I guess I just value consistency and a high floor, because here's another one. Kinsler is at an age where he isn't going to rack up many steals like he used to, but he's still good enough to hit 10+ HR and 10+ steals with a good average hitting near the top of a very good lineup. He's almost always healthy and should rack up runs. Carpenter could easily be in this spot, but his rough 2014 is still fresh in my mind and is just enough concern to bump him down a spot.
How about the power surge from this guy in 2015? He hit a career-high 28 homers in 2015, besting his previous career high of 11. That's right, 11. That was in 717 PA, so it wasn't just a short season issue. If he hadn't hit just 7 HR in a full season in 2014, I would have a little more confidence. He did make a deliberate change in approach to hit more fly balls and pull the ball more to increase his power, so it isn't a complete fluke. However, the uncertainty about how much of his power gains he will maintain keeps him in the 7 spot for me.
Here's the first really young player with big upside and very little data to work with on this list. He's really tough to rank because we only have two partial seasons to evaluate him with. He hit 16 HR with 6 steals last year, so there is certainly reason to be excited. Steamer loves him and projects him for 17 homers and 12 steals in 2016, which would probably bump him up to at least the #6 position. Once I factored in the questions about related to his inexperience and relatively short history, I had to keep him in this spot. He could certainly make me look foolish.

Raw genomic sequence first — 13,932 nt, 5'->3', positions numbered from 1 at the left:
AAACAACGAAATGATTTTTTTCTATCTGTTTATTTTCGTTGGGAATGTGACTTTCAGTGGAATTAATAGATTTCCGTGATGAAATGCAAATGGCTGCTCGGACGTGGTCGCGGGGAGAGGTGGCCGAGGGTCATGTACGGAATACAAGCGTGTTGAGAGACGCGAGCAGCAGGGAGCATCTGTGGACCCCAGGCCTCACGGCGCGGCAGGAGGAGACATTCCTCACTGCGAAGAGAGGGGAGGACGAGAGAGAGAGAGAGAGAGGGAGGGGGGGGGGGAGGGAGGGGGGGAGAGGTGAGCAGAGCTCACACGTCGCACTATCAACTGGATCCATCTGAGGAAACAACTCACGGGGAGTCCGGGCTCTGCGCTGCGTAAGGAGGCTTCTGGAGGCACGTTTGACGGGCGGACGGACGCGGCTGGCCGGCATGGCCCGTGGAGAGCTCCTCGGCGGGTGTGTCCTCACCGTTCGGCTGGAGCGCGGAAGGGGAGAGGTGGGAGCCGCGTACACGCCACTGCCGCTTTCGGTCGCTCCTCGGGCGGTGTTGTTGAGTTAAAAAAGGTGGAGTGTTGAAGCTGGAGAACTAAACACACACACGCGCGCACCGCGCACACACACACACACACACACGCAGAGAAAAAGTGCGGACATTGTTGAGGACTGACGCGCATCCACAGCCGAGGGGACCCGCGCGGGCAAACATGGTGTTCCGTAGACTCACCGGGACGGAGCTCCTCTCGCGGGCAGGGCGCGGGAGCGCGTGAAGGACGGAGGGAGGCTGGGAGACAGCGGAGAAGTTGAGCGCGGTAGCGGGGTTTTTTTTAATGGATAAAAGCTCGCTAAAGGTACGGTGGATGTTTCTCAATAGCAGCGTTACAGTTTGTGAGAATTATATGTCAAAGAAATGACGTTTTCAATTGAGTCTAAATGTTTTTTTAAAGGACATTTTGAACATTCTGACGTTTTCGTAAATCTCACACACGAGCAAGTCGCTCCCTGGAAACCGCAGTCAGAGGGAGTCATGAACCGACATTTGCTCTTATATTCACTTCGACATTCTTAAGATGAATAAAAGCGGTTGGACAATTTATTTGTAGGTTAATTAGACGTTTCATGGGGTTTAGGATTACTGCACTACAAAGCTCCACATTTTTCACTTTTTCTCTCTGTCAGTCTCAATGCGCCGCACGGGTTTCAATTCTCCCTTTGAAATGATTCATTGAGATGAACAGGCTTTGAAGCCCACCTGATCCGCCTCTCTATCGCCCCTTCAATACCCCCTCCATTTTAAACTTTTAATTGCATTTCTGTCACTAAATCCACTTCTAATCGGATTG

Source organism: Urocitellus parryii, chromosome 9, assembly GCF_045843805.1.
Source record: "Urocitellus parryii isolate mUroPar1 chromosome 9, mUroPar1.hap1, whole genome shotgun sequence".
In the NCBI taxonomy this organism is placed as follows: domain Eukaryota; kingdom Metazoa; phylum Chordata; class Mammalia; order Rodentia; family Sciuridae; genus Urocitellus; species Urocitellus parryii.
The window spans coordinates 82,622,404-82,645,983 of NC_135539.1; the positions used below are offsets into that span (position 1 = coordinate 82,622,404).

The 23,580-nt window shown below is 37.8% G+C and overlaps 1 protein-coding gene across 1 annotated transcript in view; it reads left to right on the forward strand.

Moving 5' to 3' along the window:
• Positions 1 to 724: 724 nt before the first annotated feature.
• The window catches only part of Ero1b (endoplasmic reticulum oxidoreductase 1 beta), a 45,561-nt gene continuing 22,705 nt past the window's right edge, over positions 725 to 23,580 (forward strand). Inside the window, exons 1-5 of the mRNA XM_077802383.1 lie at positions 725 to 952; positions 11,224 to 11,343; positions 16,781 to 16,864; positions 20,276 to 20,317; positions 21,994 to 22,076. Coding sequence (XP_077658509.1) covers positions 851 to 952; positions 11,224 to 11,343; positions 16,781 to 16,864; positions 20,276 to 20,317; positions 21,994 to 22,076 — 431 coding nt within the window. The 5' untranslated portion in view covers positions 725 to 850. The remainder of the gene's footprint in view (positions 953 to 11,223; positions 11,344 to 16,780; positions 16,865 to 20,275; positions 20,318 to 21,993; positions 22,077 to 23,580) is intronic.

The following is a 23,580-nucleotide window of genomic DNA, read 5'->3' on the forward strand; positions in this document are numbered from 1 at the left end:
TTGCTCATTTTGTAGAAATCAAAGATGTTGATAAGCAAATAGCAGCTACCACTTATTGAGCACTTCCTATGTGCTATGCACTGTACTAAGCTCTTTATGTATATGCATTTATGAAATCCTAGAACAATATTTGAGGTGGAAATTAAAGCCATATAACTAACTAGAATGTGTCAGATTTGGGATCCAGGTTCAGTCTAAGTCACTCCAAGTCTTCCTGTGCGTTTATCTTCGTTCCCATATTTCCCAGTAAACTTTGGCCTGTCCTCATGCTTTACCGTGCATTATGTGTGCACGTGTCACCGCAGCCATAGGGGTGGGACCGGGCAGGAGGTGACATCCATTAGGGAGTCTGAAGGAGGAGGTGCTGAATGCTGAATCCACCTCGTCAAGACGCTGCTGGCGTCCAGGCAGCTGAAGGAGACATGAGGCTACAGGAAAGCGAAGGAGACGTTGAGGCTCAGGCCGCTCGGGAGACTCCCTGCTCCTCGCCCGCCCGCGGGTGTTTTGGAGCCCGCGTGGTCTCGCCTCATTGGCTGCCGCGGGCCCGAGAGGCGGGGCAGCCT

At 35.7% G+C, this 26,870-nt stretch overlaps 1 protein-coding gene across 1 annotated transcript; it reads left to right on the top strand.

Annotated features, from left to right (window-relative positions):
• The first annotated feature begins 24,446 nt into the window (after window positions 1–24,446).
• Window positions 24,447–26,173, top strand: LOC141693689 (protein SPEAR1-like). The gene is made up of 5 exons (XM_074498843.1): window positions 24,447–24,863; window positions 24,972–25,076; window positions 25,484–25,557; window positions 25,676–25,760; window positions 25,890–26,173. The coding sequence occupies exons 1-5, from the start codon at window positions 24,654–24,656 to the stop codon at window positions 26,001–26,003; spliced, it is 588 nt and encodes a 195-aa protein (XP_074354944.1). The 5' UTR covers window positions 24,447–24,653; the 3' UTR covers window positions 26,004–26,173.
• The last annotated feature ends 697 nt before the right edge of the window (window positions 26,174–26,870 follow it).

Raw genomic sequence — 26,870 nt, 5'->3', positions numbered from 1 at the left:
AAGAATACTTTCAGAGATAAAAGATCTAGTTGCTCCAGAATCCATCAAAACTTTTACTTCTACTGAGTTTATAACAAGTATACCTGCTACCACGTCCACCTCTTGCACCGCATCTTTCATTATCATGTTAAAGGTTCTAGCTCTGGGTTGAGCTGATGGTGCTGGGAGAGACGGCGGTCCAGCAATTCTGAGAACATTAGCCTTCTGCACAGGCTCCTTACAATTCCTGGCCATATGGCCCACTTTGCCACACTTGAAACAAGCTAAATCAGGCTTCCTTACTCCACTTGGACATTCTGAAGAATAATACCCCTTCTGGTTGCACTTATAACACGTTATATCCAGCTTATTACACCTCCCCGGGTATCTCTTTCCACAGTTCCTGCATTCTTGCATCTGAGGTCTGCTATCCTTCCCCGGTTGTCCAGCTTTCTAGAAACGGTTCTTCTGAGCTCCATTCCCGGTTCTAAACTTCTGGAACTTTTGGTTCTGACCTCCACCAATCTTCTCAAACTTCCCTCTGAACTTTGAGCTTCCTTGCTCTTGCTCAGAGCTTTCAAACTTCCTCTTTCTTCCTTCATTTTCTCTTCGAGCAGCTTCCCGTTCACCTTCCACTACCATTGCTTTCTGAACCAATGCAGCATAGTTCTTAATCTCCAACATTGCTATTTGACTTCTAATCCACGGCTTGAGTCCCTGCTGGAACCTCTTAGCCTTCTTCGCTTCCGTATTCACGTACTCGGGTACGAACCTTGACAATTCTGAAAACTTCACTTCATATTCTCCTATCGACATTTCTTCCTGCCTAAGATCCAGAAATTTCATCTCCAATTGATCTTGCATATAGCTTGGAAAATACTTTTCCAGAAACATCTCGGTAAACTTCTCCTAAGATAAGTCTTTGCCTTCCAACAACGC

Is it just me or is this position filled with power/speed combo guys? Here's another one. He's shown he is very capable of 10-15 HR and 15-20 steals in a season, but has been wildly inconsistent from year to year. His power can just disappear and his batting average has gone like this: 0.257, 0.284, 0.240, 0.303. Which one is the real Kipnis? If he hits 0.300 again with 10 HR and 15 steals, he's basically like the Kinsler from a few years ago and a potential top five option. I'm just not willing to bet on all that happening. There's kind of a tier of options here where Kinsler, Carpenter, Odor, and Kipnis are all very close in value and could easily end up moving around on this list. The top 5 to me are clearly ahead of this group and there is a clear drop after Kipnis to the next tier.
Just for kicks, here are my 2B tiers, more formally:
Tier 1: Gordon/Altuve
Tier 2: Cano
Tier 3: Dozier
Tier 4: Kinsler, Carpenter, Odor, Kipnis
Tier 5: Pedroia, Wong, Murphy
Tier 6: Harrison, Russell, Panik